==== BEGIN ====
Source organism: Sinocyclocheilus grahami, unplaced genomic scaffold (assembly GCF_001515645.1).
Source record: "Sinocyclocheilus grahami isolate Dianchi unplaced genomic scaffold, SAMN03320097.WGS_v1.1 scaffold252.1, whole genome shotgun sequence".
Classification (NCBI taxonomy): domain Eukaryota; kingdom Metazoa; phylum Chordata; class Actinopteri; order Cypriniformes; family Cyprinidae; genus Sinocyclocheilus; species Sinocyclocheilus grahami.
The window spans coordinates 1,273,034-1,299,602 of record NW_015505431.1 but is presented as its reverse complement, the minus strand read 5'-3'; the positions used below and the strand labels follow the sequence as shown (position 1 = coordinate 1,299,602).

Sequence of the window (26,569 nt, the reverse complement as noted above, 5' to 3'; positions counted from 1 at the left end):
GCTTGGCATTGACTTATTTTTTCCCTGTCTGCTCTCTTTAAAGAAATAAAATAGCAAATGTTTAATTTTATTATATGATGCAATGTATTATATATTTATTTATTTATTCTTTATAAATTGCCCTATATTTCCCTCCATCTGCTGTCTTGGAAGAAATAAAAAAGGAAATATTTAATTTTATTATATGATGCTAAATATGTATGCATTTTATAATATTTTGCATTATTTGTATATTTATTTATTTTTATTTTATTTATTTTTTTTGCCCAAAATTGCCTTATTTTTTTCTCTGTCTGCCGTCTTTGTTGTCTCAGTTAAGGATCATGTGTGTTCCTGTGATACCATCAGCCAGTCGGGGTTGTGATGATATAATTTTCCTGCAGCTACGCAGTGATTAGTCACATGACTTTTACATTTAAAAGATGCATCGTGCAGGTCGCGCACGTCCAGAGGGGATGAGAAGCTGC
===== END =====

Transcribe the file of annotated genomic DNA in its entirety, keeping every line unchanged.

Source organism: Sinocyclocheilus grahami, unplaced genomic scaffold (assembly GCF_001515645.1).
Source record: "Sinocyclocheilus grahami isolate Dianchi unplaced genomic scaffold, SAMN03320097.WGS_v1.1 scaffold252.1, whole genome shotgun sequence".
Classification (NCBI taxonomy): domain Eukaryota; kingdom Metazoa; phylum Chordata; class Actinopteri; order Cypriniformes; family Cyprinidae; genus Sinocyclocheilus; species Sinocyclocheilus grahami.
The window spans coordinates 1,273,034-1,299,602 of record NW_015505431.1 but is presented as its reverse complement, the minus strand read 5'-3'; the positions used below and the strand labels follow the sequence as shown (position 1 = coordinate 1,299,602).

Sequence of the window (26,569 nt, the reverse complement as noted above, 5' to 3'; positions counted from 1 at the left end):
GCTTGGCATTGACTTATTTTTTCCCTGTCTGCTCTCTTTAAAGAAATAAAATAGCAAATGTTTAATTTTATTATATGATGCAATGTATTATATATTTATTTATTTATTCTTTATAAATTGCCCTATATTTCCCTCCATCTGCTGTCTTGGAAGAAATAAAAAAGGAAATATTTAATTTTATTATATGATGCTAAATATGTATGCATTTTATAATATTTTGCATTATTTGTATATTTATTTATTTTTATTTTATTTATTTTTTTTGCCCAAAATTGCCTTATTTTTTTCTCTGTCTGCCGTCTTTGTTGTCTCAGTTAAGGATCATGTGTGTTCCTGTGATACCATCAGCCAGTCGGGGTTGTGATGATATAATTTTCCTGCAGCTACGCAGTGATTAGTCACATGACTTTTACATTTAAAAGATGCATCGTGCAGGTCGCGCACGTCCAGAGGGGATGAGAAGCTGC